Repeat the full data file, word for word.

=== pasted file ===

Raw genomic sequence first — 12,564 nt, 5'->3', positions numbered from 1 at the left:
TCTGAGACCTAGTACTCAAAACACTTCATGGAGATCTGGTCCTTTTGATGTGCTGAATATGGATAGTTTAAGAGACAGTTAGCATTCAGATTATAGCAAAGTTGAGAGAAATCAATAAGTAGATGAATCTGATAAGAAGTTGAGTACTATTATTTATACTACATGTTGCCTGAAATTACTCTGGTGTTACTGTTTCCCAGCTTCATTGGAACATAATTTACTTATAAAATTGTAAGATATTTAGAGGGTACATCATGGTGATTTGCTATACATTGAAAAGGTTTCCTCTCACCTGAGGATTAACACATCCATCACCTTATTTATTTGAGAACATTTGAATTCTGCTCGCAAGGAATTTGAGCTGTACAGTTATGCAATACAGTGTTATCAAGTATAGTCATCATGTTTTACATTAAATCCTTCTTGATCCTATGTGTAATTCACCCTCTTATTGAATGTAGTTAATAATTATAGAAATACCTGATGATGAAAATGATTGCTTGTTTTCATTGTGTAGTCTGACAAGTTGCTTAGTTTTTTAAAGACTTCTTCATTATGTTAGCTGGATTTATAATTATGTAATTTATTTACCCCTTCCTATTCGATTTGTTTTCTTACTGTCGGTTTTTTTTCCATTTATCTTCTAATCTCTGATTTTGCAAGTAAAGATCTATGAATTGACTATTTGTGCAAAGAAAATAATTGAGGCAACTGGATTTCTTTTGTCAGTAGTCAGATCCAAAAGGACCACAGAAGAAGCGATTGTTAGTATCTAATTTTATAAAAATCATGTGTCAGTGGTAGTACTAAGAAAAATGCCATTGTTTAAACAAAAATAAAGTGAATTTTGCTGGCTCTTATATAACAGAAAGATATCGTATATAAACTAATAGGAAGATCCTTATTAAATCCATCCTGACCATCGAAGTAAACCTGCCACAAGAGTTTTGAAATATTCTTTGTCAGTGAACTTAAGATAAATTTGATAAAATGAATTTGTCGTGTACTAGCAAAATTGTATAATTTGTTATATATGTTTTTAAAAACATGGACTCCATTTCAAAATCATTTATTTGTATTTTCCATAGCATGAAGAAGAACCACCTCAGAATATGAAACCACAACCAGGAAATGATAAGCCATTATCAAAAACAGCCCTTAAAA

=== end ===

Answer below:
Raw genomic sequence first — 12,564 nt, 5'->3', positions numbered from 1 at the left:
TCTGAGACCTAGTACTCAAAACACTTCATGGAGATCTGGTCCTTTTGATGTGCTGAATATGGATAGTTTAAGAGACAGTTAGCATTCAGATTATAGCAAAGTTGAGAGAAATCAATAAGTAGATGAATCTGATAAGAAGTTGAGTACTATTATTTATACTACATGTTGCCTGAAATTACTCTGGTGTTACTGTTTCCCAGCTTCATTGGAACATAATTTACTTATAAAATTGTAAGATATTTAGAGGGTACATCATGGTGATTTGCTATACATTGAAAAGGTTTCCTCTCACCTGAGGATTAACACATCCATCACCTTATTTATTTGAGAACATTTGAATTCTGCTCGCAAGGAATTTGAGCTGTACAGTTATGCAATACAGTGTTATCAAGTATAGTCATCATGTTTTACATTAAATCCTTCTTGATCCTATGTGTAATTCACCCTCTTATTGAATGTAGTTAATAATTATAGAAATACCTGATGATGAAAATGATTGCTTGTTTTCATTGTGTAGTCTGACAAGTTGCTTAGTTTTTTAAAGACTTCTTCATTATGTTAGCTGGATTTATAATTATGTAATTTATTTACCCCTTCCTATTCGATTTGTTTTCTTACTGTCGGTTTTTTTTCCATTTATCTTCTAATCTCTGATTTTGCAAGTAAAGATCTATGAATTGACTATTTGTGCAAAGAAAATAATTGAGGCAACTGGATTTCTTTTGTCAGTAGTCAGATCCAAAAGGACCACAGAAGAAGCGATTGTTAGTATCTAATTTTATAAAAATCATGTGTCAGTGGTAGTACTAAGAAAAATGCCATTGTTTAAACAAAAATAAAGTGAATTTTGCTGGCTCTTATATAACAGAAAGATATCGTATATAAACTAATAGGAAGATCCTTATTAAATCCATCCTGACCATCGAAGTAAACCTGCCACAAGAGTTTTGAAATATTCTTTGTCAGTGAACTTAAGATAAATTTGATAAAATGAATTTGTCGTGTACTAGCAAAATTGTATAATTTGTTATATATGTTTTTAAAAACATGGACTCCATTTCAAAATCATTTATTTGTATTTTCCATAGCATGAAGAAGAACCACCTCAGAATATGAAACCACAACCAGGAAATGATAAGCCATTATCAAAAACAGCCCTTAAAA